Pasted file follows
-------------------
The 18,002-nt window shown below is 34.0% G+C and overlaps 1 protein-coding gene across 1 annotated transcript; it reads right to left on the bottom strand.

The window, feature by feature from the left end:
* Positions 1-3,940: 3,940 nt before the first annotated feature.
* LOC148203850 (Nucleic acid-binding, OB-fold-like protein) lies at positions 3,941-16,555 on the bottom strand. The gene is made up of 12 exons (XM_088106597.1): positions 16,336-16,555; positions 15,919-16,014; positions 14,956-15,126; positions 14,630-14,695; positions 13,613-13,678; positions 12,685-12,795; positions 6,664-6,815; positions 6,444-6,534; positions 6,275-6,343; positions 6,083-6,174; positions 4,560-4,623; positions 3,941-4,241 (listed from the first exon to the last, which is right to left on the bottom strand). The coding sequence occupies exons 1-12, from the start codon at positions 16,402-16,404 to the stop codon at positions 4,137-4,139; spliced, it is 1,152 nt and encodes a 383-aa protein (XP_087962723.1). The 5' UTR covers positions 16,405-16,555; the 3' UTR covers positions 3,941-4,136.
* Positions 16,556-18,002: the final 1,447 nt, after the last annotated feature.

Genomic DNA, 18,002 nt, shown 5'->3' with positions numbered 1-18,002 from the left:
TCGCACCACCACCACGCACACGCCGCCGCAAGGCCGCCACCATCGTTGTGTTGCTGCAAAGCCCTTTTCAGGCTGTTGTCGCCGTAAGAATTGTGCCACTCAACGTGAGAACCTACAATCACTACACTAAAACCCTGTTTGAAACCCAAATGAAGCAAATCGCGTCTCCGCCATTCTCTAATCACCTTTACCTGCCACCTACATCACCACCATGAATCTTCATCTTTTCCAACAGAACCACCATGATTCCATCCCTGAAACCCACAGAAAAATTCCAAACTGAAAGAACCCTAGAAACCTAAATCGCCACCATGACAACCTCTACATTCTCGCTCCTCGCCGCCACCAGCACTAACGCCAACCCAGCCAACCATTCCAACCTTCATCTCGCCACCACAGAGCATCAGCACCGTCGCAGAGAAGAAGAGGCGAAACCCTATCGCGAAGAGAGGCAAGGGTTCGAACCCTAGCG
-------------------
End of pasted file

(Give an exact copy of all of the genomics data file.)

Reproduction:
The 18,002-nt window shown below is 34.0% G+C and overlaps 1 protein-coding gene across 1 annotated transcript; it reads right to left on the bottom strand.

The window, feature by feature from the left end:
* Positions 1-3,940: 3,940 nt before the first annotated feature.
* LOC148203850 (Nucleic acid-binding, OB-fold-like protein) lies at positions 3,941-16,555 on the bottom strand. The gene is made up of 12 exons (XM_088106597.1): positions 16,336-16,555; positions 15,919-16,014; positions 14,956-15,126; positions 14,630-14,695; positions 13,613-13,678; positions 12,685-12,795; positions 6,664-6,815; positions 6,444-6,534; positions 6,275-6,343; positions 6,083-6,174; positions 4,560-4,623; positions 3,941-4,241 (listed from the first exon to the last, which is right to left on the bottom strand). The coding sequence occupies exons 1-12, from the start codon at positions 16,402-16,404 to the stop codon at positions 4,137-4,139; spliced, it is 1,152 nt and encodes a 383-aa protein (XP_087962723.1). The 5' UTR covers positions 16,405-16,555; the 3' UTR covers positions 3,941-4,136.
* Positions 16,556-18,002: the final 1,447 nt, after the last annotated feature.

Genomic DNA, 18,002 nt, shown 5'->3' with positions numbered 1-18,002 from the left:
TCGCACCACCACCACGCACACGCCGCCGCAAGGCCGCCACCATCGTTGTGTTGCTGCAAAGCCCTTTTCAGGCTGTTGTCGCCGTAAGAATTGTGCCACTCAACGTGAGAACCTACAATCACTACACTAAAACCCTGTTTGAAACCCAAATGAAGCAAATCGCGTCTCCGCCATTCTCTAATCACCTTTACCTGCCACCTACATCACCACCATGAATCTTCATCTTTTCCAACAGAACCACCATGATTCCATCCCTGAAACCCACAGAAAAATTCCAAACTGAAAGAACCCTAGAAACCTAAATCGCCACCATGACAACCTCTACATTCTCGCTCCTCGCCGCCACCAGCACTAACGCCAACCCAGCCAACCATTCCAACCTTCATCTCGCCACCACAGAGCATCAGCACCGTCGCAGAGAAGAAGAGGCGAAACCCTATCGCGAAGAGAGGCAAGGGTTCGAACCCTAGCG